The G Word

With apologies to all those who think Eminem is a genius, I’m sorry, but I just don’t get it. A guy in a hoodie and oversized pants who is wealthy beyond belief pacing around the stage, gesturing with his hands and yelling angry words into the microphone, most of which are unintelligible and the rest of which are bleeped out by TV censors. What’s genius about that? I wonder, if your message is so (bleeping) important and urgent, then why not try to make it (bleeping) understandable to those of us who don’t really listen to a lot of rap or hip-hop.

I realize I sound like a fogey, but I don’t care. First, I bristle at the overuse of the word genius. Like so many words we encounter in the language of pop culture writing – masterpiece, maverick, renegade, dangerous, etc – genius has completely lost its currency by overuse. Nikola Tesla was a genius. George Gershwin was a genius. Miles Davis was a genius. Eminem is not one. To be fair, he’s obviously able to rhyme with a fluid and complex ability, and if it’s not a pose, he seems passionate about whatever it is he’s saying. And he’s savvy on how to market himself. But to me, a genius is someone whose ideas and art completely transform and elevate the world. Hip-hop and rap have transformed the world, no doubt. But to my ears, I don’t hear any elevation. The opposite, really. No melody. No spirituality. No humanity. It’s also clear to me that since rap’s beginnings in the ‘80s, the genre has calcified into what sounds and looks like an endless recycled parody of itself. If anything, rap has led popular music straight into a cul-de-sac of boring repetition.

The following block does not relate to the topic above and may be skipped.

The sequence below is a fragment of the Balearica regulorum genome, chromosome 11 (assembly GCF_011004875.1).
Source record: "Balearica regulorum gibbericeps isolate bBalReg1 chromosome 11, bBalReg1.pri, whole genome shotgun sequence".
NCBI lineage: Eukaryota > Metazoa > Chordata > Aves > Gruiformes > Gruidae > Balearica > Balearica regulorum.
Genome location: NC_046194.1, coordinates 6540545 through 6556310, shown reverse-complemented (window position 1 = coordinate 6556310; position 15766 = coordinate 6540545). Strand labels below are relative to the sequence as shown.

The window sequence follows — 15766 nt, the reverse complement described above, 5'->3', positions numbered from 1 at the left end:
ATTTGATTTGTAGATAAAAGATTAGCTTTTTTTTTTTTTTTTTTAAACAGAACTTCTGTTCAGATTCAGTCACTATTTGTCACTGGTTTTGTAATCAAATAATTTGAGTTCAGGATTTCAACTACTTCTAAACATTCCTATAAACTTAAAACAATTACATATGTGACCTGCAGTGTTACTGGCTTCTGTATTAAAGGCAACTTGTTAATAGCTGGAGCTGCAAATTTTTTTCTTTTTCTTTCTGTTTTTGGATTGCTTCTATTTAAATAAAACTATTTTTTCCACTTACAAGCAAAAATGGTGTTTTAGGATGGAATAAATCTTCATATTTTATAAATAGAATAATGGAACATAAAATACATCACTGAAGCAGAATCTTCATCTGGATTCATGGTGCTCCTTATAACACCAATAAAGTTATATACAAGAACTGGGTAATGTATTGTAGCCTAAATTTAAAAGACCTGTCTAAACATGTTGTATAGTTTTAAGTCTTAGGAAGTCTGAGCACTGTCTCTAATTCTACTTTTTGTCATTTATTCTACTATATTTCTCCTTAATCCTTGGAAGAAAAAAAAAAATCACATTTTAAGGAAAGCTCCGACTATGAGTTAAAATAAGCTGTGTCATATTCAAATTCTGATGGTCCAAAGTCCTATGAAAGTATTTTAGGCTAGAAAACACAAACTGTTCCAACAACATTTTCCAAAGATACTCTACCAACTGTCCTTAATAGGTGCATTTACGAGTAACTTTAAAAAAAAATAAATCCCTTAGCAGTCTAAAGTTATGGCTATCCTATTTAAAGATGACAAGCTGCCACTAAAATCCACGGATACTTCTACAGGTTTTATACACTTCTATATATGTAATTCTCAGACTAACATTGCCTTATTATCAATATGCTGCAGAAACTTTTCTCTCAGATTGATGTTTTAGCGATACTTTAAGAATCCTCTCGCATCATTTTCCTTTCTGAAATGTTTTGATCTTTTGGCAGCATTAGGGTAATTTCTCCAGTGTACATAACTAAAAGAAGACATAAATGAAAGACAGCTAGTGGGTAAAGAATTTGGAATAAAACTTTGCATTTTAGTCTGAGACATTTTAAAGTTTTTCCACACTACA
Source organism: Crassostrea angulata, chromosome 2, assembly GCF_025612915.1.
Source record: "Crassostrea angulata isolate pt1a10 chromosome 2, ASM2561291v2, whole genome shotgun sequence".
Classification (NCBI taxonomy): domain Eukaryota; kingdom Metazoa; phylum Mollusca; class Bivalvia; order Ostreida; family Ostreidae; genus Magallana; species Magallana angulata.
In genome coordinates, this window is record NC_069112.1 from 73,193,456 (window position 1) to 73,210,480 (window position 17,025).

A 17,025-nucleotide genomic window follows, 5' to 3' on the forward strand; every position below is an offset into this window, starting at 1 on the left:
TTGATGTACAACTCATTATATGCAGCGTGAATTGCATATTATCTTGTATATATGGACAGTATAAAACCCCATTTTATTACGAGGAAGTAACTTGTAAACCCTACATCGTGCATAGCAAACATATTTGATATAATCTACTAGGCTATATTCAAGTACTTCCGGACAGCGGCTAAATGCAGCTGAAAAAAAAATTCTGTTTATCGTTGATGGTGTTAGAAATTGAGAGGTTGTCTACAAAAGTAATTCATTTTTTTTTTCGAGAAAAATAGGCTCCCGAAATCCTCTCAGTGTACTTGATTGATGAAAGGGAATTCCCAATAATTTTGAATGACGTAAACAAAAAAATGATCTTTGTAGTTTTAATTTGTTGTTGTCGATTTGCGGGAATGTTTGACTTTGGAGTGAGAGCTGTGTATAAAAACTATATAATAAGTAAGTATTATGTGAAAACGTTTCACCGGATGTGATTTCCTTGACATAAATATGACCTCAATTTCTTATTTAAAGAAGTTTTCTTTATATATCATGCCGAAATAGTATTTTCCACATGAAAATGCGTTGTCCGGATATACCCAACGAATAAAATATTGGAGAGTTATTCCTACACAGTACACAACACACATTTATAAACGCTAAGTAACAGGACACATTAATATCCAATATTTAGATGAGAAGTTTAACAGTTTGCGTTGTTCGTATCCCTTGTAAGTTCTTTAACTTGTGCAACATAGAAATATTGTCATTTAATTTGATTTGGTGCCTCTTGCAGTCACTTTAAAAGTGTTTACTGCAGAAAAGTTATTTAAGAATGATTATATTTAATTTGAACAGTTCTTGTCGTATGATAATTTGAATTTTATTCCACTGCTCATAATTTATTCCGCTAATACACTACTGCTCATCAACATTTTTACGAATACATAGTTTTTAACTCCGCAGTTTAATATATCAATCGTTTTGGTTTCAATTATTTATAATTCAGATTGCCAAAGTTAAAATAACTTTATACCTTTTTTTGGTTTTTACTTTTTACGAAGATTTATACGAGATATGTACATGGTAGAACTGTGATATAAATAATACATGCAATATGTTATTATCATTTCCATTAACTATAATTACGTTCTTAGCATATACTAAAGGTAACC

Just wanted to get that off my chest, as a response to the many tweets I saw during last night’s Grammy Awards broadcast about Eminem being a (bleeping) genius. Ugh. It’s not really what I wanted to write about today anyway . . . But since I’m on the subject of anger and (here come two other overused words) edginess and darkness in music, let me say that as time goes on, I have less patience and use for those things. I think that’s for young people (and rock critics) who haven’t experienced life yet. Life is already scary and dark enough without having to seek out extra doses in music. Once you’ve been fired from a job, had your heart broken nineteen different ways, had your house burn down, lost friends and loved ones to cancer and suicide and old age, and generally come to see how tedious and miserable and disappointing our existence tends to be most of the time, then can you be blamed for seeking a little consolation? A little uplift, beauty and cheer now and then?